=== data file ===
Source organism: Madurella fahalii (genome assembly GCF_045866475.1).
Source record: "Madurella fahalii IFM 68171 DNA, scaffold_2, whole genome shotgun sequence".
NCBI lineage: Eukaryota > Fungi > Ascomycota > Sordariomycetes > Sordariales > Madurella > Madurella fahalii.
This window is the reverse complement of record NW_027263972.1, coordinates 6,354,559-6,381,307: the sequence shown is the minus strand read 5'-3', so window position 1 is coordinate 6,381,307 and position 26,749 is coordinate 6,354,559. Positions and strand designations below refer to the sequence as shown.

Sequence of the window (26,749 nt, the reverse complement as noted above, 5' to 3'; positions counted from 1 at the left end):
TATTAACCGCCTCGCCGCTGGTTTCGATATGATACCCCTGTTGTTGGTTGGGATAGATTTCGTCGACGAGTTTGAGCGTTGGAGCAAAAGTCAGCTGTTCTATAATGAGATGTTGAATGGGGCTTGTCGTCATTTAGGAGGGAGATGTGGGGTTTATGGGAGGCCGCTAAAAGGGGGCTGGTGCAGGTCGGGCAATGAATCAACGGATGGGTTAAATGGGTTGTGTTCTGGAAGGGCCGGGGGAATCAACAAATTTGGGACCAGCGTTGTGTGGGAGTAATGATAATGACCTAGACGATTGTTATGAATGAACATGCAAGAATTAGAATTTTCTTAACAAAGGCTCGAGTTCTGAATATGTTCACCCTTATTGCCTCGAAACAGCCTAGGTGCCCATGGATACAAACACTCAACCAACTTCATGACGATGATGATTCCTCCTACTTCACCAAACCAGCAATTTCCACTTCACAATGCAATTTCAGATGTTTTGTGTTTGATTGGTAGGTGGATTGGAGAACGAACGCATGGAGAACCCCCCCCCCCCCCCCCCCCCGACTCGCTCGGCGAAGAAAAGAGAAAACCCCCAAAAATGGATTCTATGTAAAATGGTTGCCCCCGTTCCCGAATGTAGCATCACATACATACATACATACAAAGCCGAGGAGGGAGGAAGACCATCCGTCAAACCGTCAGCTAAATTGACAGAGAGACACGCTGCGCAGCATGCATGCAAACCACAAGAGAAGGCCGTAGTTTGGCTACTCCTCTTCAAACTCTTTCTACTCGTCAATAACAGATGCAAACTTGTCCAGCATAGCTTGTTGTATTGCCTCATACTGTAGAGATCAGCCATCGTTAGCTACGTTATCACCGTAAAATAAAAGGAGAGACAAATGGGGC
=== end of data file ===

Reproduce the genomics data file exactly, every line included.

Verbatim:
Source organism: Madurella fahalii (genome assembly GCF_045866475.1).
Source record: "Madurella fahalii IFM 68171 DNA, scaffold_2, whole genome shotgun sequence".
NCBI lineage: Eukaryota > Fungi > Ascomycota > Sordariomycetes > Sordariales > Madurella > Madurella fahalii.
This window is the reverse complement of record NW_027263972.1, coordinates 6,354,559-6,381,307: the sequence shown is the minus strand read 5'-3', so window position 1 is coordinate 6,381,307 and position 26,749 is coordinate 6,354,559. Positions and strand designations below refer to the sequence as shown.

Sequence of the window (26,749 nt, the reverse complement as noted above, 5' to 3'; positions counted from 1 at the left end):
TATTAACCGCCTCGCCGCTGGTTTCGATATGATACCCCTGTTGTTGGTTGGGATAGATTTCGTCGACGAGTTTGAGCGTTGGAGCAAAAGTCAGCTGTTCTATAATGAGATGTTGAATGGGGCTTGTCGTCATTTAGGAGGGAGATGTGGGGTTTATGGGAGGCCGCTAAAAGGGGGCTGGTGCAGGTCGGGCAATGAATCAACGGATGGGTTAAATGGGTTGTGTTCTGGAAGGGCCGGGGGAATCAACAAATTTGGGACCAGCGTTGTGTGGGAGTAATGATAATGACCTAGACGATTGTTATGAATGAACATGCAAGAATTAGAATTTTCTTAACAAAGGCTCGAGTTCTGAATATGTTCACCCTTATTGCCTCGAAACAGCCTAGGTGCCCATGGATACAAACACTCAACCAACTTCATGACGATGATGATTCCTCCTACTTCACCAAACCAGCAATTTCCACTTCACAATGCAATTTCAGATGTTTTGTGTTTGATTGGTAGGTGGATTGGAGAACGAACGCATGGAGAACCCCCCCCCCCCCCCCCCCCCGACTCGCTCGGCGAAGAAAAGAGAAAACCCCCAAAAATGGATTCTATGTAAAATGGTTGCCCCCGTTCCCGAATGTAGCATCACATACATACATACATACAAAGCCGAGGAGGGAGGAAGACCATCCGTCAAACCGTCAGCTAAATTGACAGAGAGACACGCTGCGCAGCATGCATGCAAACCACAAGAGAAGGCCGTAGTTTGGCTACTCCTCTTCAAACTCTTTCTACTCGTCAATAACAGATGCAAACTTGTCCAGCATAGCTTGTTGTATTGCCTCATACTGTAGAGATCAGCCATCGTTAGCTACGTTATCACCGTAAAATAAAAGGAGAGACAAATGGGGC